Administration

Justice Dept. lawyer suggests 'toothbrush and soap' not required for detained migrant kids

A Justice Department lawyer suggested at a recent hearing that a toothbrush and soap were not necessarily required to fulfill sanitary conditions for detained migrant children laid out in a years-old agreement, The Associated Press reports.

According to the news agency, Sarah Fabian, a senior litigation counsel for the department, made the suggestion while discussing a 1997 settlement agreement that requires certain sanitary and safety standards be met for detained persons during a recent hearing at the 9th U.S. Circuit Court of Appeals.

The hearing was centered around the government's appeal of a ruling handed down by a federal judge in 2017 that found authorities violated the settlement after a group of detained migrant children reportedly said they were forced to sleep in inadequate conditions and not provided with sufficient food.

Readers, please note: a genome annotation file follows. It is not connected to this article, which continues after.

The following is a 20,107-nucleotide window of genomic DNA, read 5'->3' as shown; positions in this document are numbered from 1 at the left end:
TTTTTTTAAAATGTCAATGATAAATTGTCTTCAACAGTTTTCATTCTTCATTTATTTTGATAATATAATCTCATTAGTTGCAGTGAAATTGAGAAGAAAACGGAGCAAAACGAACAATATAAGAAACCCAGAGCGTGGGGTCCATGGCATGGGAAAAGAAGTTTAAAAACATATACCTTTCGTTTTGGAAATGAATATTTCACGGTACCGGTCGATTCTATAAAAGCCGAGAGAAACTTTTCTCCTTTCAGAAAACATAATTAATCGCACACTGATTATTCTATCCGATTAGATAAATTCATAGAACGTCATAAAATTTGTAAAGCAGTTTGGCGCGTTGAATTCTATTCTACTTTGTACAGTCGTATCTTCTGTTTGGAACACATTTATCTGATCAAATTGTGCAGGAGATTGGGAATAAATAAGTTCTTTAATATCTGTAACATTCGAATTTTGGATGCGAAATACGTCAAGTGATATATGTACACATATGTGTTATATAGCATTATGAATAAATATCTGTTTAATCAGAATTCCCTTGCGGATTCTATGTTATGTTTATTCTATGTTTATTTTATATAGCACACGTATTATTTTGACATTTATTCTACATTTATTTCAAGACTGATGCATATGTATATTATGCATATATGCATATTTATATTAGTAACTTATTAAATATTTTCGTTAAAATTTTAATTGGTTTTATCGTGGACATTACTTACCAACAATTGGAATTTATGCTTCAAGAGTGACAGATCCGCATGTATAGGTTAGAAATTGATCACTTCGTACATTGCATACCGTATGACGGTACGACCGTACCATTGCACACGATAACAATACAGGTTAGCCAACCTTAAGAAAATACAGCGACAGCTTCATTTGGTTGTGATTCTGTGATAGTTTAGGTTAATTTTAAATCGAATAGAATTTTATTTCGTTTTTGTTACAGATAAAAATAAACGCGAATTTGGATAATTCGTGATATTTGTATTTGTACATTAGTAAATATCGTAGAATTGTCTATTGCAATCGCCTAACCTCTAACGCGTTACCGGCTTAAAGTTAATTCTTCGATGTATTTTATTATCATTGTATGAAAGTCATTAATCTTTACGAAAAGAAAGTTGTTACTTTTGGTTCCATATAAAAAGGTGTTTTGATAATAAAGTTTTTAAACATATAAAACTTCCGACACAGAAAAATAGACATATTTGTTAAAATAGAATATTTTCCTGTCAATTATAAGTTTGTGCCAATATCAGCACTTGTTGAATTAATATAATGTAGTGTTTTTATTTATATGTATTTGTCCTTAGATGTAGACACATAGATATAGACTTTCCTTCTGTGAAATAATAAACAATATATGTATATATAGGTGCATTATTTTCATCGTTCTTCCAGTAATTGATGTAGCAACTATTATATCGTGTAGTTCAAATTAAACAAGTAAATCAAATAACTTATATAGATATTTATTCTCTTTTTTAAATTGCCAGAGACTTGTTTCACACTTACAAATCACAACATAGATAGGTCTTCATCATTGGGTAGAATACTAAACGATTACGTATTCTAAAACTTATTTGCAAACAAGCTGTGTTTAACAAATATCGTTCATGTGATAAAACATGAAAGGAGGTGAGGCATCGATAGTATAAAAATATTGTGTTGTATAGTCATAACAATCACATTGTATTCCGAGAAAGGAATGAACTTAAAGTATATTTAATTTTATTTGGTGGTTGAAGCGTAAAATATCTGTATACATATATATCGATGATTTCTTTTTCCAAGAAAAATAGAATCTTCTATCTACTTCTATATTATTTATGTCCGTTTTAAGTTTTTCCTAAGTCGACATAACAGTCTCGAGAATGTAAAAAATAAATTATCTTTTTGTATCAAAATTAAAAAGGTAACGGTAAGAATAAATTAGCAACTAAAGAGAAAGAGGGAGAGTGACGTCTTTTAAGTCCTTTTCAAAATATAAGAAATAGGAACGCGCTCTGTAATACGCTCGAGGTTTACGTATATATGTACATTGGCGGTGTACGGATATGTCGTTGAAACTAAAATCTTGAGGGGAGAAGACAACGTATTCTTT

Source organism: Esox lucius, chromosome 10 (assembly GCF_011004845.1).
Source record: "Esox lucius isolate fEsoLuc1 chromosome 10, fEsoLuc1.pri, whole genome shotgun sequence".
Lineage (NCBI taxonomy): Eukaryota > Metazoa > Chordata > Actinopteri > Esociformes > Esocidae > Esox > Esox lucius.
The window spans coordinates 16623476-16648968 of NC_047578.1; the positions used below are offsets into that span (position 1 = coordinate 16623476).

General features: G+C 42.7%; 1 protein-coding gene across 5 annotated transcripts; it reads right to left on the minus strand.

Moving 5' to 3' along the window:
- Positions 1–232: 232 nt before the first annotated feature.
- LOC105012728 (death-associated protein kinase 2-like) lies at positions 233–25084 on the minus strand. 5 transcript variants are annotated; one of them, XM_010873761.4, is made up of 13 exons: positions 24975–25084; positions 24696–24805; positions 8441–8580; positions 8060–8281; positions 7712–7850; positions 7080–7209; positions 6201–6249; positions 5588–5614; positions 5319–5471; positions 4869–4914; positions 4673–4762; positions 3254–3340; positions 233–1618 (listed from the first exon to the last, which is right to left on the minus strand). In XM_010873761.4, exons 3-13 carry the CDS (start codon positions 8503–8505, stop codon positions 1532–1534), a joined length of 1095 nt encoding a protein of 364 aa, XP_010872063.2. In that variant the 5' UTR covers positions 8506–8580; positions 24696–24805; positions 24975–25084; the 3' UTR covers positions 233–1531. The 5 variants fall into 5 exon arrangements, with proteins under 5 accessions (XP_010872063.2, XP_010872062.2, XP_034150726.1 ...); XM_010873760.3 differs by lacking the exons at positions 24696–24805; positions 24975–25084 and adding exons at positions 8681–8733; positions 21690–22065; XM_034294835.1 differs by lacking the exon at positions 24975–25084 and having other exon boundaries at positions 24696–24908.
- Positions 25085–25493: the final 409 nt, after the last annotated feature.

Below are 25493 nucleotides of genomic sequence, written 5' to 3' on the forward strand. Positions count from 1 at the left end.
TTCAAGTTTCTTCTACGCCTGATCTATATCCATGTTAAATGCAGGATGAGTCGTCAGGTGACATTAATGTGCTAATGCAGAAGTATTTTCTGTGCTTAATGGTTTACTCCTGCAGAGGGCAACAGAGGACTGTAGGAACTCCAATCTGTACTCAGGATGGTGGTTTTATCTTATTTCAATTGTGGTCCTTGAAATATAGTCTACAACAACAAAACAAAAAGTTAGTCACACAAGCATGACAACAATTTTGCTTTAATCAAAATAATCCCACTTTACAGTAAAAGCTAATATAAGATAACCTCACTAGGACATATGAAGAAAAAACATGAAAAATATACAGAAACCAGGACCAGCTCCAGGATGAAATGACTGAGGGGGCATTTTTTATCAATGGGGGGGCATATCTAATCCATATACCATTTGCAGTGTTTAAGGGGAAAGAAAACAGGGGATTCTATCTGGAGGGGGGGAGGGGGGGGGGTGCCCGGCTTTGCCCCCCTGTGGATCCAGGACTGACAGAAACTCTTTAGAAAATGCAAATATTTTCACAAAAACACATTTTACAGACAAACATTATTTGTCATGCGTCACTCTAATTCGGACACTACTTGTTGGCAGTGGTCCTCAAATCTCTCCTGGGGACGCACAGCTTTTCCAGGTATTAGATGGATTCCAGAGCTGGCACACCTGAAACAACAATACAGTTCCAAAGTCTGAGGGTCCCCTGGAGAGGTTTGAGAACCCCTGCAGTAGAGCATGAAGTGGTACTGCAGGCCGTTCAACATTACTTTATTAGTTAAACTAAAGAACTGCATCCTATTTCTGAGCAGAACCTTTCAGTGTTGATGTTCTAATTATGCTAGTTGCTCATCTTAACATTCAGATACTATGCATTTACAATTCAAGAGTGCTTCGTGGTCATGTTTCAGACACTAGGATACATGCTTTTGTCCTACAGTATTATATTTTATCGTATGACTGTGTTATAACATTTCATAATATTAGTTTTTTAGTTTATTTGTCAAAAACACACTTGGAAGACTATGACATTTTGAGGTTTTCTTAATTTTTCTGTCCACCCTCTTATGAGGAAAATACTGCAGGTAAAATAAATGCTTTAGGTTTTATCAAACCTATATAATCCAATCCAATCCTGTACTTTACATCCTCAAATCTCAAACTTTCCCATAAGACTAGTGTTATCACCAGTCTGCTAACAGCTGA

Fabian argued at the recent hearing that the agreement failed to provide specificity as to what items must be provided to ensure sanitary and safety conditions are met, including a toothbrush and soap. 

"There's fair reason to find those things may be part of safe and sanitary," she said, according to the publication. 

When pressed further by a judge about whether a toothbrush and soap should always be provided to detainees, Fabian reportedly said the items aren't necessarily required depending on the person's length of stay.

The government reportedly argues in its appeal that the 2017 ruling is based in "new substantive requirements" that aren't outlined in the decades-old agreement between activists and the U.S. government.

However, activists say the settlement's requirements that conditions in which detained migrant children be "safe and sanitary" extends to basic items maintaining personal hygiene, like a toothbrush and soap, according to The Associated Press.

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